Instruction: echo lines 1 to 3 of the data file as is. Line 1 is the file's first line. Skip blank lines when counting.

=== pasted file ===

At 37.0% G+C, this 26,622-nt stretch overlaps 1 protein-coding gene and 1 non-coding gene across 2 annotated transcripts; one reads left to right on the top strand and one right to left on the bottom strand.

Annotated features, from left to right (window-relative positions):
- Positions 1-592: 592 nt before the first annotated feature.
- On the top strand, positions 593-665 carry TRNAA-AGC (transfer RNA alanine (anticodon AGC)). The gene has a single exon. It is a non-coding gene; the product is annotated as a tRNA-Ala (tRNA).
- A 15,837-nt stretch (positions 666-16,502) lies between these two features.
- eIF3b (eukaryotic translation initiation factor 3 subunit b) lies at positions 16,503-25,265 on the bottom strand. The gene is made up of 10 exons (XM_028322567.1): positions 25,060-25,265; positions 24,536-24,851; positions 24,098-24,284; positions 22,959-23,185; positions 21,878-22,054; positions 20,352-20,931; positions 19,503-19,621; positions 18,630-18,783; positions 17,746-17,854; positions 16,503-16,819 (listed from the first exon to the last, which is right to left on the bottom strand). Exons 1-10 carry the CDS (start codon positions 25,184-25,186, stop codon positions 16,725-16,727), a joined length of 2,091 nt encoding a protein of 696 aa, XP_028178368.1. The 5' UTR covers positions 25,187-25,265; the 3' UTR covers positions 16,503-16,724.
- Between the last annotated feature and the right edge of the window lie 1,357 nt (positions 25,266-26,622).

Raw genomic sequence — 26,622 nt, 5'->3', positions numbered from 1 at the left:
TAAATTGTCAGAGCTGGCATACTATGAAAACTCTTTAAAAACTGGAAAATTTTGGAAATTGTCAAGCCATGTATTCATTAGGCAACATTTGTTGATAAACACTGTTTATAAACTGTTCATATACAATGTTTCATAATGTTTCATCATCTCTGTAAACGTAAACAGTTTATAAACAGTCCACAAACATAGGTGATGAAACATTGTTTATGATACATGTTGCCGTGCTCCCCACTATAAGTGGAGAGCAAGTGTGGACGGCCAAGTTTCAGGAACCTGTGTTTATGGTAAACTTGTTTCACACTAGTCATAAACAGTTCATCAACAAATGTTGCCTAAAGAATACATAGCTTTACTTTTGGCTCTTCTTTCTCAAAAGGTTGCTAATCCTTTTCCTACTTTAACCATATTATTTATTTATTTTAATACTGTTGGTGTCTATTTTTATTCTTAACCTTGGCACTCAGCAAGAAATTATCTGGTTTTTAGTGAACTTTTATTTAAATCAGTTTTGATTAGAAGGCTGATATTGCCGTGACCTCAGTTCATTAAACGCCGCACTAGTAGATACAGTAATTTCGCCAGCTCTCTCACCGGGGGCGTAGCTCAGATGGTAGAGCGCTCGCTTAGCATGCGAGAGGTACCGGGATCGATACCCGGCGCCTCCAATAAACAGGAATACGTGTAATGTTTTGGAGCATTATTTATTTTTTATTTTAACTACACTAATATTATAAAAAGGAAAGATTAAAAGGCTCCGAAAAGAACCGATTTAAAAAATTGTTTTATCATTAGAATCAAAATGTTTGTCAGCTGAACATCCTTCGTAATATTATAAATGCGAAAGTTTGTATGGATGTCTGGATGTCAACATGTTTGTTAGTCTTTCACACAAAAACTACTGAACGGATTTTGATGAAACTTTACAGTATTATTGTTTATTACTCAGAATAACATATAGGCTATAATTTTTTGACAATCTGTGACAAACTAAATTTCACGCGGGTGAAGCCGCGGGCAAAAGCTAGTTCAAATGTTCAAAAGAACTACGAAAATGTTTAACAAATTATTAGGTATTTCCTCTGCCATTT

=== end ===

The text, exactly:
At 37.0% G+C, this 26,622-nt stretch overlaps 1 protein-coding gene and 1 non-coding gene across 2 annotated transcripts; one reads left to right on the top strand and one right to left on the bottom strand.

Annotated features, from left to right (window-relative positions):
- Positions 1-592: 592 nt before the first annotated feature.